Acculturation Patterns of Three Japanese American Generations: A Case Study of the East San Gabriel Valley Japanese Community Center

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Issei, Nisei, Sansei, Cultural Contact, Japanese-Americans, Acculturation


American Studies | Japanese Studies | Race and Ethnicity | Sociology of Culture


The East San Gabriel Valley Japanese Community Center is the setting for this inquiry on Japanese American acculturation. The case study will be presented in specific relation to the particular patterns of participation and accompanying functions of the Community Center for each of the three generations of Japanese Americans. A major question to be dealt with is, does the active participation at the Community Center evidence or indicate distinct generational patterns of Japanese American acculturation?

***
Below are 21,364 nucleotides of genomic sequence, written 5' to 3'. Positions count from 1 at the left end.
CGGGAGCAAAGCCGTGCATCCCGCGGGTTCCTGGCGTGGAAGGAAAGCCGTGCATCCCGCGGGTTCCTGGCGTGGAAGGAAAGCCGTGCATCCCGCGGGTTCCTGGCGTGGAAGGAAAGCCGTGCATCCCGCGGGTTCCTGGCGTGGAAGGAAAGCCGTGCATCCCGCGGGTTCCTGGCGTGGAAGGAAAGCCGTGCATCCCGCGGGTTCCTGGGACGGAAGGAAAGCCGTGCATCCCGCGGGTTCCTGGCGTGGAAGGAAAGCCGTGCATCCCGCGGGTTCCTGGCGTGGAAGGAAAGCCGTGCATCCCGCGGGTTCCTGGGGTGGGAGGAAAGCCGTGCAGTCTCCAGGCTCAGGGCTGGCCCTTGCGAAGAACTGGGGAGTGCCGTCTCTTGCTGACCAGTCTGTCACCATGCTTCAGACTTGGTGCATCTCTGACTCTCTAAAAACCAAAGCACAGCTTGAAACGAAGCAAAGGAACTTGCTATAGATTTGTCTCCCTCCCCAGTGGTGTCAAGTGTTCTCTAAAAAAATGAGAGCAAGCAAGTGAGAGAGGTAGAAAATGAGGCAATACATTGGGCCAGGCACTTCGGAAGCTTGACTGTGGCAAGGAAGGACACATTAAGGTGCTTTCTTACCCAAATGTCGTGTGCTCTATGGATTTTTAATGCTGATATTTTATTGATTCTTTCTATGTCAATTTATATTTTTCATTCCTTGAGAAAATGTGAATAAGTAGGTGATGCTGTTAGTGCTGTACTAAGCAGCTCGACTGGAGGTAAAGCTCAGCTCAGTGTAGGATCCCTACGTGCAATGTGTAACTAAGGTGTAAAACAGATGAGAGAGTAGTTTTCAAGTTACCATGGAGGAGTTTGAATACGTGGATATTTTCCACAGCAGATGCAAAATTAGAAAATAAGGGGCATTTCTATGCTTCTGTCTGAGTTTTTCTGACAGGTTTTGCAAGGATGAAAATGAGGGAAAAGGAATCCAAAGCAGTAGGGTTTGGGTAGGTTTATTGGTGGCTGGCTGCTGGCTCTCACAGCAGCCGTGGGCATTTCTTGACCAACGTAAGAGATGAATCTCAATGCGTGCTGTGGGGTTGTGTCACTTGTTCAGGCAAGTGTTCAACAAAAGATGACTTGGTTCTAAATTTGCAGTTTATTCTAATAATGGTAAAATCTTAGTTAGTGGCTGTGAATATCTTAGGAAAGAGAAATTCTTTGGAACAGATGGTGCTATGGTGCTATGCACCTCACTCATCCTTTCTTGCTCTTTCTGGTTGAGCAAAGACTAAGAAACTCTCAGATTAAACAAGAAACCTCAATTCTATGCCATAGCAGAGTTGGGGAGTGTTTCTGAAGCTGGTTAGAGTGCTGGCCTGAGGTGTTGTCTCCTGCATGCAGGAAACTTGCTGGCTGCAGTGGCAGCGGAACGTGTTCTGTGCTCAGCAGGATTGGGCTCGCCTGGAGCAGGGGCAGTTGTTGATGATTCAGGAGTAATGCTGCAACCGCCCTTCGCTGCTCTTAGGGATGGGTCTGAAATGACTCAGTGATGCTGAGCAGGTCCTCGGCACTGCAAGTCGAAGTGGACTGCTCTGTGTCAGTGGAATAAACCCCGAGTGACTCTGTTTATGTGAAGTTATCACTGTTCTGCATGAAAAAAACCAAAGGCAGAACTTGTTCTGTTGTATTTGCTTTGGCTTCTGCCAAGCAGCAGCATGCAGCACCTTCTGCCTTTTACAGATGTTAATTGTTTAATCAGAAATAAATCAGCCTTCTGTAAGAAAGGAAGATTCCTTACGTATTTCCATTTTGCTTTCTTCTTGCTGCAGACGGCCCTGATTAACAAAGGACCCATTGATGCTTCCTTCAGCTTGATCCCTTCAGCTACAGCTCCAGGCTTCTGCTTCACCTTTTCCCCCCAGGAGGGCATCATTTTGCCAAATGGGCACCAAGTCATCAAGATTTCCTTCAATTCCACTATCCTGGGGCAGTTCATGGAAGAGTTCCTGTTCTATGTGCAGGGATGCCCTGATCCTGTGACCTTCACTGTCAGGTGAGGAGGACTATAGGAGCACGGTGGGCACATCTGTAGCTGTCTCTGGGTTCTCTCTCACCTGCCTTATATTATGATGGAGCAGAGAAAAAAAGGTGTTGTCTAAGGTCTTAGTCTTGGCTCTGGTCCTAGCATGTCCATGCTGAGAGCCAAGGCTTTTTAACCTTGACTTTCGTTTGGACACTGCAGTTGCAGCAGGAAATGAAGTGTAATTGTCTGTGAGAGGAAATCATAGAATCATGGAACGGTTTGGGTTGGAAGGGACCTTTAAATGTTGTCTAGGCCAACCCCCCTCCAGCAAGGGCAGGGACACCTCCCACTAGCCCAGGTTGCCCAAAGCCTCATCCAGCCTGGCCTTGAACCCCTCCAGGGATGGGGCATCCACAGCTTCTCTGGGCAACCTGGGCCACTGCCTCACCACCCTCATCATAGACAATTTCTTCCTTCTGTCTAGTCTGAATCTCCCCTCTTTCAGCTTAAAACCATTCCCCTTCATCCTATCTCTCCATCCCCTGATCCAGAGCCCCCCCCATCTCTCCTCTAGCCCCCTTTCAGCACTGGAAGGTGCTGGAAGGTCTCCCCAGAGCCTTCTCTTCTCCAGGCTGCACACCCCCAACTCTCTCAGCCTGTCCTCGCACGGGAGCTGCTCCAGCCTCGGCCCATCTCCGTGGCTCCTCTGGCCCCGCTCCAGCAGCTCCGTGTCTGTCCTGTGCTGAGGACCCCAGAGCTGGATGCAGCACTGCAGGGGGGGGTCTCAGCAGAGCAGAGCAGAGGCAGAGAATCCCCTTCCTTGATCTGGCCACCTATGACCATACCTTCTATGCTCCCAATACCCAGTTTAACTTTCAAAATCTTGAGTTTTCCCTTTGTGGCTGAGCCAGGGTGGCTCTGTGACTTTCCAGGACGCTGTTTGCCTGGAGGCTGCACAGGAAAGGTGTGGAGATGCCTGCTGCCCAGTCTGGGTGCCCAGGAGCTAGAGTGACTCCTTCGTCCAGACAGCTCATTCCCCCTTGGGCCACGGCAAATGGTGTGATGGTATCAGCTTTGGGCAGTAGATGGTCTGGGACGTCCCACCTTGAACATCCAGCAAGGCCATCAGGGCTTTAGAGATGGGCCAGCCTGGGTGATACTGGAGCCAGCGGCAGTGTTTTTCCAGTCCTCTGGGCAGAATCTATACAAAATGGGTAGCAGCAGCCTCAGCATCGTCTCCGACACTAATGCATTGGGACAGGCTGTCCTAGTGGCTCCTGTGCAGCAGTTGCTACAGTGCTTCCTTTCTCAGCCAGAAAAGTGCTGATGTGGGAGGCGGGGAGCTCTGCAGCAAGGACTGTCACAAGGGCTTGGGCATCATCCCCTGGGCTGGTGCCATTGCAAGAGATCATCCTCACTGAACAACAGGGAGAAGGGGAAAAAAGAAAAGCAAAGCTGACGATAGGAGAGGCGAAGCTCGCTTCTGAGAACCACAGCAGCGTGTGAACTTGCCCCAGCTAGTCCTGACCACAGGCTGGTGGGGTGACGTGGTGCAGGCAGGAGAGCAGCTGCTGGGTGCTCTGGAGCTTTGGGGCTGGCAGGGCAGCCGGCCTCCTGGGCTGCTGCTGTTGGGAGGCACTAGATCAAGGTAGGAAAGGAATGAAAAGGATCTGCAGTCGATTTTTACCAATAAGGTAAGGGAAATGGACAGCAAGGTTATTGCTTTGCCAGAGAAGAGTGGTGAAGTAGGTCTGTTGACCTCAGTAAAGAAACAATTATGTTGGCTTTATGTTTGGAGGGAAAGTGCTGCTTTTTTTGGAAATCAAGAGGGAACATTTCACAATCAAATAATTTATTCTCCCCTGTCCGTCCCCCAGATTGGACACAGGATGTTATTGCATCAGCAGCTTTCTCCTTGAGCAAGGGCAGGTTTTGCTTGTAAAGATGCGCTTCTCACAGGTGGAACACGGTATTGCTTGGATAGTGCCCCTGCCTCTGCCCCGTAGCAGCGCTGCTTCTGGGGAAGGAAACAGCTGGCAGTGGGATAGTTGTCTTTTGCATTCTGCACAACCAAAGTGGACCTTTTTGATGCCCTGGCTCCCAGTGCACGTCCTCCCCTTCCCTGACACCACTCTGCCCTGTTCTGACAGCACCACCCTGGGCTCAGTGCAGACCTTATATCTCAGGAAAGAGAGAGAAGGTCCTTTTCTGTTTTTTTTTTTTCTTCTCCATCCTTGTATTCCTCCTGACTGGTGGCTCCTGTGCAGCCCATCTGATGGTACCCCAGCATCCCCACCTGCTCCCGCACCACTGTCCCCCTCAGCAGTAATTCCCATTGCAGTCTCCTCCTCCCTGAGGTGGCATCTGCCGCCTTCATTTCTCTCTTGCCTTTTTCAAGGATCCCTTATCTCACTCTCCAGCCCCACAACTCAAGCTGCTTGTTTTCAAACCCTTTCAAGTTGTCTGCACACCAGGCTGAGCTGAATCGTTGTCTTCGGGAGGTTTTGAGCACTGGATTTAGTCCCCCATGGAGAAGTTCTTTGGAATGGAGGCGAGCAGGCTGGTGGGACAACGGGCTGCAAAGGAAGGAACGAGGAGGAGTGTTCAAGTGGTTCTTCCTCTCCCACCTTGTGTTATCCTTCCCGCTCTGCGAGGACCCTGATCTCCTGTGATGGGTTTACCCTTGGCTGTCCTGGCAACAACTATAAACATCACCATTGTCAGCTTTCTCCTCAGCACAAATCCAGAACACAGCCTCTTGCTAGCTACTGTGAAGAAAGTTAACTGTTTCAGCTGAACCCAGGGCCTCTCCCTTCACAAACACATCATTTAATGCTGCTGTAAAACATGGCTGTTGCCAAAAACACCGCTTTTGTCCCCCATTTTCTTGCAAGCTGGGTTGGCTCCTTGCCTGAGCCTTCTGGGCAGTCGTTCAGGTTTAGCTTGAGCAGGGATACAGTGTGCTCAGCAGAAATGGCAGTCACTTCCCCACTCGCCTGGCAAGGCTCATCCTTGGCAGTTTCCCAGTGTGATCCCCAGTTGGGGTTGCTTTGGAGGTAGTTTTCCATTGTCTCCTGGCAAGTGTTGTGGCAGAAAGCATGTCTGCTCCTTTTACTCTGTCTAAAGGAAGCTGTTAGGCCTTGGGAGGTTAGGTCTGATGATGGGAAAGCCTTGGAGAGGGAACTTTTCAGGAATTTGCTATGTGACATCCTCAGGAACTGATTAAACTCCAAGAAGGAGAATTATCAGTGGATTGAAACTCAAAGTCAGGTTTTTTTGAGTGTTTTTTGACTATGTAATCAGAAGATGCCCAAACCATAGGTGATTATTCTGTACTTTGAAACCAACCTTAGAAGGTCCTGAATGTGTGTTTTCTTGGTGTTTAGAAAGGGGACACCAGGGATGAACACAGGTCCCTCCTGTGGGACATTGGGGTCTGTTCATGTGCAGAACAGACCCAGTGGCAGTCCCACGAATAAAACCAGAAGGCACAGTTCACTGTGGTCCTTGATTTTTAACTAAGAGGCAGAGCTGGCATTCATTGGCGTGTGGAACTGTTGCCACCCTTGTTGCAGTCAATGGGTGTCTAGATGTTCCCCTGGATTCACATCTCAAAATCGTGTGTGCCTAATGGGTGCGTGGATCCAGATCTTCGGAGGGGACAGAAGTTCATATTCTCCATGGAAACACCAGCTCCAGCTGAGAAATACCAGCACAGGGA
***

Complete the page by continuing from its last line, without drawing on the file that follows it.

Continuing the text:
In addition to offering a multifaceted description and analysis of the East San Gabriel Valley Japanese Community Center, this study possesses a broader significance. In the first place, it fills a gap in research on Japanese American acculturation patterns which have previously been examined from the context of White society. In contrast to such research traditions, this study examines acculturation patterns among the three generations within the context of an ethnic institution, which the White majority rarely sees, know, or comes in contact with. Secondly, this study has a timely significance, since the Japanese American population has almost completely reached the stage where the first pre-world War II immigrant generation has nearly disappeared, the second generation is approaching retirement age, and the third generation is beginning to raise families and settle down. Thirdly, it is hoped that this study might be of assistance to Japanese American community centers in general by offering information about a particular set of patterns of Japanese American acculturation and the consequent issues or implications for policies and programs. Lastly, this study demonstrates the increasing complexity of the Japanese American acculturation patterns due to the arrival of new immigrants since the mid-1950's. This group of Japanese presents a research arena where virtually no empirical data exists.

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